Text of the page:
One year prior, a massive cargo plane carrying Gen. James Mattis, former head of U.S. Central Command, pulled the same move in Florida, mistaking one airport for another simply because their runways were angled the same way.

Even when you’re flying a giant plane mistakes happen,” Weihs tells me. “The pilot may have clearance from the tower to land but be looking at the wrong airport.” Meanwhile, I internally swear to myself to never step on a plane again.

To Weihs, such unique moments are not the biggest problem ForeFlight is solving. He believes the real time weather and navigation data streaming is far more important. In the past, pilots could have perhaps tracked such weather and navigation conditions via a laptop, but that wasn’t an ideal safety situation, particularly in smaller planes.

“Imagine yourself sitting in a single seat race car with a canopy, driving down the road, trying to hold onto the stick,” Weihs says. “Now you want to open your laptop and get it connected to the Internet. It’s big and bulky. Imagine what that laptop looks like five to seven years ago. You gotta plug it in.” I get chill sweats just thinking about being a passenger on the plane where the pilot has one hand on a giant clunky laptop trying to check weather and location, the other on the joystick.

So then the iPad comes along. It’s small, it’s light, it has a ten hour battery life. You can turn it on instantly, you don’t have to wait for a program like Windows to boot up. “We overlay your current aircraft position over [the map] so you can see where you are. Just like GPS,” Weihs says. “That didn’t exist in aviation five years ago.”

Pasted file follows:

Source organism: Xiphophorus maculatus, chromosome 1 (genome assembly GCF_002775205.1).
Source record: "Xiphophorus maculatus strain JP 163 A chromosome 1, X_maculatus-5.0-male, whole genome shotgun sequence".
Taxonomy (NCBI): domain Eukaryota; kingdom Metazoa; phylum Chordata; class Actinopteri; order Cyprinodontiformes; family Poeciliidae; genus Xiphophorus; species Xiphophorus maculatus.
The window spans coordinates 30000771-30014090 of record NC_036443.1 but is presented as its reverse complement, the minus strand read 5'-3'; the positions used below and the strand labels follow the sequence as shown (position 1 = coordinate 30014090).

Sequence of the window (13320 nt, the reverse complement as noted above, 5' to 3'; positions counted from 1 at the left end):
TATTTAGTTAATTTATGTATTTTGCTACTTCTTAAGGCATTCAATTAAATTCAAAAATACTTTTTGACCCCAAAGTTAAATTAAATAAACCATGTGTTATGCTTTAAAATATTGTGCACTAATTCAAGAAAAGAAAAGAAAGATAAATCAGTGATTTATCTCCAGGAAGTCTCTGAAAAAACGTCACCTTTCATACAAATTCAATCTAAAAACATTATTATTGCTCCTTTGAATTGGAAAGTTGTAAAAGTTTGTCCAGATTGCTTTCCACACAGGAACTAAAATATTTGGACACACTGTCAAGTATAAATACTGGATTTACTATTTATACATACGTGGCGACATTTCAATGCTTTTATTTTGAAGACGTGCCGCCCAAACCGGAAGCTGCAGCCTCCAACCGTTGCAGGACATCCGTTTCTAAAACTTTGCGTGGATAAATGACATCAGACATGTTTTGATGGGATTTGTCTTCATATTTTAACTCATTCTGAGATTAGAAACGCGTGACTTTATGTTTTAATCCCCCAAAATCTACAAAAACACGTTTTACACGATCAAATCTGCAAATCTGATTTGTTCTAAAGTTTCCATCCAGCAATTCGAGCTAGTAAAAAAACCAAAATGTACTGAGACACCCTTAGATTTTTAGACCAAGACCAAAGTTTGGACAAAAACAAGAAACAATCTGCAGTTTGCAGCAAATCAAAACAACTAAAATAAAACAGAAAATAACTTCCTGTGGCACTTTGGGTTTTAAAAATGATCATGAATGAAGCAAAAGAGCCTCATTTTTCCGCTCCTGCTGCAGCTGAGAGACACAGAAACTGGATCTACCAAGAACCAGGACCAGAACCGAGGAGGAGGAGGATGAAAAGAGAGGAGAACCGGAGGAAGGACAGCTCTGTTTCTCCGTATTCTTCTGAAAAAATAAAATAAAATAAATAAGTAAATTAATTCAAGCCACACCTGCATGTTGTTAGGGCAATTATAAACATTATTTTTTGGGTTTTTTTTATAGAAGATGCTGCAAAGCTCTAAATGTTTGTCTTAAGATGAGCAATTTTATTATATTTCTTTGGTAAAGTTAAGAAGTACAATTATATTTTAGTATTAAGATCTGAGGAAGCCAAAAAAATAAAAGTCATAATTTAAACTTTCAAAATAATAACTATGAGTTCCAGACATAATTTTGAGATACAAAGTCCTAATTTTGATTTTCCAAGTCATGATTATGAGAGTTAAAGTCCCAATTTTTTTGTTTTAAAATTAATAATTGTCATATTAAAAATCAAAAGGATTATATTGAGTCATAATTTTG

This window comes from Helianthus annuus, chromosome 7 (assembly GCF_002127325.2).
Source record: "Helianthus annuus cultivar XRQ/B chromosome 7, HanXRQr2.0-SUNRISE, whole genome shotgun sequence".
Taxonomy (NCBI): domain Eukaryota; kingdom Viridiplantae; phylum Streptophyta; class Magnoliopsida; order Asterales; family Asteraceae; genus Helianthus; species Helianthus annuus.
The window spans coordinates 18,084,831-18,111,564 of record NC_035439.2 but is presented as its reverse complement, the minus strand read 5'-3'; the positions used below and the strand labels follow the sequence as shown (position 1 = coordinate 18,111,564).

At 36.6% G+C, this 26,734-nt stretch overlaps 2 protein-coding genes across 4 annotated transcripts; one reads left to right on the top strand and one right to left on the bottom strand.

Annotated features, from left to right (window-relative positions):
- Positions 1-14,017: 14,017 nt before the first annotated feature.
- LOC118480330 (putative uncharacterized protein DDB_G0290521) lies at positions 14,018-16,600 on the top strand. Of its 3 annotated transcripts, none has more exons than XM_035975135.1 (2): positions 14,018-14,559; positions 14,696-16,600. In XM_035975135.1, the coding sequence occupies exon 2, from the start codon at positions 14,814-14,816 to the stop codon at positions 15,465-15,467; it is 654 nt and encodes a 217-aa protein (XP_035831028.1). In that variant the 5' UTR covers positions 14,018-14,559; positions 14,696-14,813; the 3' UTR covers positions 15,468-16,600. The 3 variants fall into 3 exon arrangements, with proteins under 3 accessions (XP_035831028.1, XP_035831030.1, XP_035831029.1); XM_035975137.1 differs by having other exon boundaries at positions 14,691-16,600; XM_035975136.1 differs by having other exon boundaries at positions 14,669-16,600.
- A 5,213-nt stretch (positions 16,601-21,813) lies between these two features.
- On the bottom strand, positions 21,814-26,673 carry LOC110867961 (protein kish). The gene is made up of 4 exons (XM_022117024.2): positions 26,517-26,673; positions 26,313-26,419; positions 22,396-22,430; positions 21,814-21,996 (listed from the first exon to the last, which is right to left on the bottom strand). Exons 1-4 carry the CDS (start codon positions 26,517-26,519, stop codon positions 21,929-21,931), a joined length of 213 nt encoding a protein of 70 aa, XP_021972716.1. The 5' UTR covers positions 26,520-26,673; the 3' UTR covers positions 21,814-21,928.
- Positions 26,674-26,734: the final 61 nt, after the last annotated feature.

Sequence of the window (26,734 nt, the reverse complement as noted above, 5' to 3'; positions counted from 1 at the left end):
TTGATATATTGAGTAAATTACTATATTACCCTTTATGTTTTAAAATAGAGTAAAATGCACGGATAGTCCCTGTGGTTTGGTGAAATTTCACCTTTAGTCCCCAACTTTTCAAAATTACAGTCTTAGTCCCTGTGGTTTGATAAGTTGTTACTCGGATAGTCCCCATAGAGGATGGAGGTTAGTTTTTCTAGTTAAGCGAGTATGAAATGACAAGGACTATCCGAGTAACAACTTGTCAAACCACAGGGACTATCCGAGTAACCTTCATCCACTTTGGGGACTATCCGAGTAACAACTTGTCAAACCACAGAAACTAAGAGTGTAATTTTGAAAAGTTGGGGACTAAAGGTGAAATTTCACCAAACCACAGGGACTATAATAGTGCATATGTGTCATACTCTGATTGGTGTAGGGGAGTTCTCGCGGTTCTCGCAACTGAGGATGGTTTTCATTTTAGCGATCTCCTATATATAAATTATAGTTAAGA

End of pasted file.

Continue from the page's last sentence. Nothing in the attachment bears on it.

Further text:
It’s all about the joys of mobile in perhaps the most mobile of moments: zipping 500 miles an hour through the air. The mobile revolution came a little late to the aviation industry. It lagged behind consumer technology for all the reasons you might imagine: Stricter regulations, tougher technological problems to solve, specialized data. But in the last few years it finally caught up. “Ultimately these devices have made aviation much more safe,” Weihs says.

The US government must agree. This year it put two of its five Air Force commands on the ForeFlight system. Will the others come next? “Each one adopts at a different pace,” Weihs says.

As for the competitors, unsurprisingly Boeing is in the space. But Weihs says that Boeing charges far more, for a more specialized product. It builds distinct apps for each company’s needs, not a catch-all like ForeFlight. ForeFlight, of course, developed unique features at a higher price point for the U.S. military branches, but its personal pilot product is straightforward and the same price for everyone.

For all you investors out there, let me answer your unasked question. No, ForeFlight has not yet raised any venture. It has been bootstrapped since 2007, charges $150 a year per pilot for use, and Weihs is keeping his mouth mum on whether he’ll consider outside investment.

A lot of founders think they're changing the world, as if the amount of capital they've raised is somehow representative of their impact on society. But unlike these companies with delusions of grandeur, ForeFlight is the real deal.

[illustration by Brad Jonas for Pando]